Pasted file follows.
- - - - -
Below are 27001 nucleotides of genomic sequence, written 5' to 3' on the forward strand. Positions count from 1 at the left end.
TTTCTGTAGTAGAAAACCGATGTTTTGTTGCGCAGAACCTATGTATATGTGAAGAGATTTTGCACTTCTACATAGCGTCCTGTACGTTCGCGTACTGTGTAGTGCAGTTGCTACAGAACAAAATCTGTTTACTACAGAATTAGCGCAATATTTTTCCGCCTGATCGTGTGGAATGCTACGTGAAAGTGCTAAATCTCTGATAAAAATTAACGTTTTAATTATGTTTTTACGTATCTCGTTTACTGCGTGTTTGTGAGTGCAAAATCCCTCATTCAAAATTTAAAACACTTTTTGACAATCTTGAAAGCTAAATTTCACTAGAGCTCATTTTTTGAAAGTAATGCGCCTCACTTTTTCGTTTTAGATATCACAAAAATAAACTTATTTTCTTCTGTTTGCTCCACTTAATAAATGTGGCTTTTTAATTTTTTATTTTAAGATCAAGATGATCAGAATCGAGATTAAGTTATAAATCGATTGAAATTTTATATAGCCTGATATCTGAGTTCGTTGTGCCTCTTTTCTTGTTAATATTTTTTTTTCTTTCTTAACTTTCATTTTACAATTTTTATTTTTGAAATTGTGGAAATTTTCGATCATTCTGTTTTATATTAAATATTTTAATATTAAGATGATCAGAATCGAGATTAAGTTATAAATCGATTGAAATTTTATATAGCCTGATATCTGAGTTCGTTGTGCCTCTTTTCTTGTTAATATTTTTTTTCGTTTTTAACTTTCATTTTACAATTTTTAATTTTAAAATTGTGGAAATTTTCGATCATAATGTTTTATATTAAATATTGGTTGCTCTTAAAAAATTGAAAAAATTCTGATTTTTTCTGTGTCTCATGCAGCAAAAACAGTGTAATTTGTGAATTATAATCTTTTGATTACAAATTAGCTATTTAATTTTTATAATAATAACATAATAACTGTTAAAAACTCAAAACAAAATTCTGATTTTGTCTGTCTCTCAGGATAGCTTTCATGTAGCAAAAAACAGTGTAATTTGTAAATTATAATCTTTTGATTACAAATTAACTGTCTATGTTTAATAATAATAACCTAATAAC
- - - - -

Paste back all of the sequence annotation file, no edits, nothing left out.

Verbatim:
Below are 27001 nucleotides of genomic sequence, written 5' to 3' on the forward strand. Positions count from 1 at the left end.
TTTCTGTAGTAGAAAACCGATGTTTTGTTGCGCAGAACCTATGTATATGTGAAGAGATTTTGCACTTCTACATAGCGTCCTGTACGTTCGCGTACTGTGTAGTGCAGTTGCTACAGAACAAAATCTGTTTACTACAGAATTAGCGCAATATTTTTCCGCCTGATCGTGTGGAATGCTACGTGAAAGTGCTAAATCTCTGATAAAAATTAACGTTTTAATTATGTTTTTACGTATCTCGTTTACTGCGTGTTTGTGAGTGCAAAATCCCTCATTCAAAATTTAAAACACTTTTTGACAATCTTGAAAGCTAAATTTCACTAGAGCTCATTTTTTGAAAGTAATGCGCCTCACTTTTTCGTTTTAGATATCACAAAAATAAACTTATTTTCTTCTGTTTGCTCCACTTAATAAATGTGGCTTTTTAATTTTTTATTTTAAGATCAAGATGATCAGAATCGAGATTAAGTTATAAATCGATTGAAATTTTATATAGCCTGATATCTGAGTTCGTTGTGCCTCTTTTCTTGTTAATATTTTTTTTTCTTTCTTAACTTTCATTTTACAATTTTTATTTTTGAAATTGTGGAAATTTTCGATCATTCTGTTTTATATTAAATATTTTAATATTAAGATGATCAGAATCGAGATTAAGTTATAAATCGATTGAAATTTTATATAGCCTGATATCTGAGTTCGTTGTGCCTCTTTTCTTGTTAATATTTTTTTTCGTTTTTAACTTTCATTTTACAATTTTTAATTTTAAAATTGTGGAAATTTTCGATCATAATGTTTTATATTAAATATTGGTTGCTCTTAAAAAATTGAAAAAATTCTGATTTTTTCTGTGTCTCATGCAGCAAAAACAGTGTAATTTGTGAATTATAATCTTTTGATTACAAATTAGCTATTTAATTTTTATAATAATAACATAATAACTGTTAAAAACTCAAAACAAAATTCTGATTTTGTCTGTCTCTCAGGATAGCTTTCATGTAGCAAAAAACAGTGTAATTTGTAAATTATAATCTTTTGATTACAAATTAACTGTCTATGTTTAATAATAATAACCTAATAAC